HuangMaRossiEtAl2020

Reference

Huang, J.-G., Ma, Q., Rossi, S., Biondi, F., Deslauriers, A., Fonti, P., Liang, E., Mäkinen, H., Oberhuber, W., Rathgeber, C. B. K., Tognetti, R., Treml, V., Yang, B., Zhang, J.-L., Antonucci, S., Bergeron, Y., Camarero, J.J., Campelo, F., Cufar, K., Cuny, H.E., De Luis, M., Giovannelli, A., Gricar, J., Gruber, A., Gryc, V., Güney, A., Guo, X., Huang, W., Jyske, T., Kaspar, J., King, G., Krause, C., Lemay, A., Liu, F., Lombardi, F., Martinez del Castillo, E., Morin, H., Nabais, C., Nöjd, P., Peters, R.L., Prislan, P., Saracino, A., Swidrak, I., Vavrcik, H., Vieira, J., Yu, B, Zhang, S., Zeng, Q., Zhang, Y., Ziaco, E. (2020) Photoperiod and temperature as dominant environmental drivers triggering secondary growth resumption in Northern Hemisphere conifers. Proceedings of the National Academy of Sciences. (URL )

Abstract

Forest trees can live for hundreds to thousands of years, and they play a critical role in mitigating global warming by fixing approximately 15\% of anthropogenic CO2 emissions annually by wood formation. However, the environmental factors triggering wood formation onset in springtime and the cellular mechanisms underlying this onset remain poorly understood, since wood forms beneath the bark and is difficult to monitor. We report that the onset of wood formation in Northern Hemisphere conifers is driven primarily by photoperiod and mean annual temperature. Understanding the unique relationships between exogenous factors and wood formation could aid in predicting how forest ecosystems respond and adapt to climate warming, while improving the assessment of long-term and high-resolution observations of global biogeochemical cycles.Wood formation consumes around 15\% of the anthropogenic CO2 emissions per year and plays a critical role in long-term sequestration of carbon on Earth. However, the exogenous factors driving wood formation onset and the underlying cellular mechanisms are still poorly understood and quantified, and this hampers an effective assessment of terrestrial forest productivity and carbon budget under global warming. Here, we used an extensive collection of unique datasets of weekly xylem tissue formation (wood formation) from 21 coniferous species across the Northern Hemisphere (latitudes 23 to 67{\textdegree}N) to present a quantitative demonstration that the onset of wood formation in Northern Hemisphere conifers is primarily driven by photoperiod and mean annual temperature (MAT), and only secondarily by spring forcing, winter chilling, and moisture availability. Photoperiod interacts with MAT and plays the dominant role in regulating the onset of secondary meristem growth, contrary to its as-yet-unquantified role in affecting the springtime phenology of primary meristems. The unique relationships between exogenous factors and wood formation could help to predict how forest ecosystems respond and adapt to climate warming and could provide a better understanding of the feedback occurring between vegetation and climate that is mediated by phenology. Our study quantifies the role of major environmental drivers for incorporation into state-of-the-art Earth system models (ESMs), thereby providing an improved assessment of long-term and high-resolution observations of biogeochemical cycles across terrestrial biomes.The data that support the findings of this study are provided in Dataset S1. Readers can access the full code in Code S1.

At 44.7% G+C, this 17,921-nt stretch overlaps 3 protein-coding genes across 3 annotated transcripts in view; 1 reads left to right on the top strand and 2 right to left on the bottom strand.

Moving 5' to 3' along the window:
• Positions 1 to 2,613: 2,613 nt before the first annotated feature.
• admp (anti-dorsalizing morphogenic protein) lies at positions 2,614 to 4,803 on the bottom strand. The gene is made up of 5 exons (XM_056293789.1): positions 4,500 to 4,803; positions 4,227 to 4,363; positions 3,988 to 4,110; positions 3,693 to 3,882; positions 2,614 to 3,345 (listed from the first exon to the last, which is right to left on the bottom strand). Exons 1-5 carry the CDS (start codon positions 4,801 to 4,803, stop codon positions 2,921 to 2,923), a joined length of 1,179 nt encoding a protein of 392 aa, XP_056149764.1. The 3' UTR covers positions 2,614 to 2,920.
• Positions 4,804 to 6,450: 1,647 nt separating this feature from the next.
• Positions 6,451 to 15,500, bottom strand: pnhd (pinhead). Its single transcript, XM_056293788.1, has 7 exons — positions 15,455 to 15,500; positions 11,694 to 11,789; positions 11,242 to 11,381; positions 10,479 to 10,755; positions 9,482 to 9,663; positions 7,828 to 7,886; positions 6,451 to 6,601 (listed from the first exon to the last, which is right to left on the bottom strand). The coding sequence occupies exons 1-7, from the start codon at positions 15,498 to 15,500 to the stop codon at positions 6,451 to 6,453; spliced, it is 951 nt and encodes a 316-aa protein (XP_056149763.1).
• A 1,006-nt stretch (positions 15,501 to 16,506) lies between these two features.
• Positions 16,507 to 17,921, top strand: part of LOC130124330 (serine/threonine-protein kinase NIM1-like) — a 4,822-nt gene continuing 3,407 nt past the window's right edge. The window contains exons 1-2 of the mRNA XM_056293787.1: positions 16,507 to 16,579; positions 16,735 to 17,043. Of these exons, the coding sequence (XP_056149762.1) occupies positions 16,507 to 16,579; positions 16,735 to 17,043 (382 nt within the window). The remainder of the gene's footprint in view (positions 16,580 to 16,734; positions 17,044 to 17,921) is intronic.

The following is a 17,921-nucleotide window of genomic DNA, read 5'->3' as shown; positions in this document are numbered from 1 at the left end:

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@ARTICLE { HuangMaRossiEtAl2020,